A faculty member in the Department of Environmental and Occupational Health (EOH) at the Fay W. Boozman College of Public Health (COPH) at the University of Arkansas for Medical Sciences and a student in the COPH’s Master’s in Public Health program, presented findings of a new study on air pollution in Little Rock at the 2014 Women in Research Poster Showcase on Oct. 30 at the Jackson T. Stephens Spine Institute.
The study contributes to the understanding of how atmospheric chemicals interact and affect human health and demonstrated the utility of a technology rarely used to analyze organic compounds in the air.
Marie-Cecile Chalbot, Ph.D., Instructor in EOH, was the principal investigator on the two-year study, and Ms. Joeline Brown served as her assistant on the project, “Atmospheric Organic Aerosol Characterization by Nuclear Magnetic Resonance Spectroscopy.” The poster also featured the findings of related research by Dr. Chalbot and her EOH colleague, Associate Professor Ilias Kavouras, Ph.D..
The study was done in collaboration with the National Center for Toxicological Research in Jefferson, Ark., Desert Research Institute in Reno, Nev., and University of Arkansas Stable Isotopes Laboratory in Fayetteville, Ark.
For Ms. Brown, the opportunity to work on a research project with faculty has been a great learning experience.
“Working with Dr. Chalbot and Dr. Kavouras has allowed me to apply classes from my undergrad that I thought I would never use,” Ms. Brown said. “Organic chemistry seemed like just another difficult class when I was younger. I didn’t see any practical application for it in my life’s goal of improving people’s health. Now, I know that through methods I learned in O-chem, we can predict and potentially prevent disease. Applying my knowledge has been an enriching and motivating experience.”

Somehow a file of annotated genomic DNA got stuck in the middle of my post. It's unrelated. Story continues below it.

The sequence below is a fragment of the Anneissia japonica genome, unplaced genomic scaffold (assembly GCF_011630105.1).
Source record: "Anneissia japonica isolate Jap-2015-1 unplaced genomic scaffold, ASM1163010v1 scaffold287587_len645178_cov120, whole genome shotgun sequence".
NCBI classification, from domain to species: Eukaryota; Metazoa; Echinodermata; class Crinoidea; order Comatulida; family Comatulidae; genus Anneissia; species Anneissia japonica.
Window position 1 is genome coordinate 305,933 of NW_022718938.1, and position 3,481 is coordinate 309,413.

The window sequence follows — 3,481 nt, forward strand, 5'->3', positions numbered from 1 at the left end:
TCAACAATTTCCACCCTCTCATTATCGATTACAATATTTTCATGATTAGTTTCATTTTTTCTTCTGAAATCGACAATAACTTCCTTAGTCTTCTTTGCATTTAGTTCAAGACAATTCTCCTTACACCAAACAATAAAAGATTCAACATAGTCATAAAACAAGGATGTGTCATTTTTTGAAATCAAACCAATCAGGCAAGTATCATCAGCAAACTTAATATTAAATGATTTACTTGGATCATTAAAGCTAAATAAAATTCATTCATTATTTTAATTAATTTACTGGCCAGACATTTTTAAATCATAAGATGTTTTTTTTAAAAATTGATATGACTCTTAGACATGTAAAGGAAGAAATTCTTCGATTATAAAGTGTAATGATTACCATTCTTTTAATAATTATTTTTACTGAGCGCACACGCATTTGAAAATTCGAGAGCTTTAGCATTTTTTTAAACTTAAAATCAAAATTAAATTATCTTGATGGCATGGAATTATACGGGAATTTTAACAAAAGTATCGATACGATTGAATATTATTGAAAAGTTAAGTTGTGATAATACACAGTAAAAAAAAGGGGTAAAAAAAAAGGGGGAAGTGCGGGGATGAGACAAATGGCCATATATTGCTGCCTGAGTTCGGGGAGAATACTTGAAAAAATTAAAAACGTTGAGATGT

The poster presentation was the culmination of a two-year study in which air samples were collected every two weeks to gather data on water-soluble organic aerosols from various sources – different soils types, wood combustion, traffic and paved road dust, as well as pollen and substances from tree bark.
Spectroscopic signatures of each type of particle were created, which were used as a basis for identification of the various particles in the air samples.
“Traffic particles were all black from the exhaust,” Dr. Chalbot said.
The study provided new information about certain atmospheric pollutants present in Central Arkansas, for which monitoring is not routinely done. It also counters a prevailing notion that Arkansas air is relatively clean as compared to other urban areas, yet, there are some unique characteristics.
The analysis showed a significant amount of particles from burning wood and other organic matter, a common practice in Arkansas.
The study also demonstrated the effectiveness of using a particular type of nuclear magnetic resonance spectroscopy for analysis of the organic aerosol compounds. The technology made possible the identification of a much broader range of particles than possible with customary methods. It also provided a more complete picture of each type of particle.
The study will be ongoing. In addition, the data from the study will be used in further analyses by Dr. Chalbot, Dr. Kavouras, and Igor Koturbash, Ph.D., Assistant Professor in EOH, and Isabelle Racine Miousse, Ph.D., post-doctoral fellow in Dr. Koturbash’s lab, to understand the health effects of the organic aerosol compounds present in Central Arkansas.
“We want to know what kind of epigenetic and cytotoxic effects the particles are responsible for,” Dr. Chalbot said.
Ultimately, the new scientific knowledge coming from this body of work by UAMS EOH researchers could inform regulations and policies.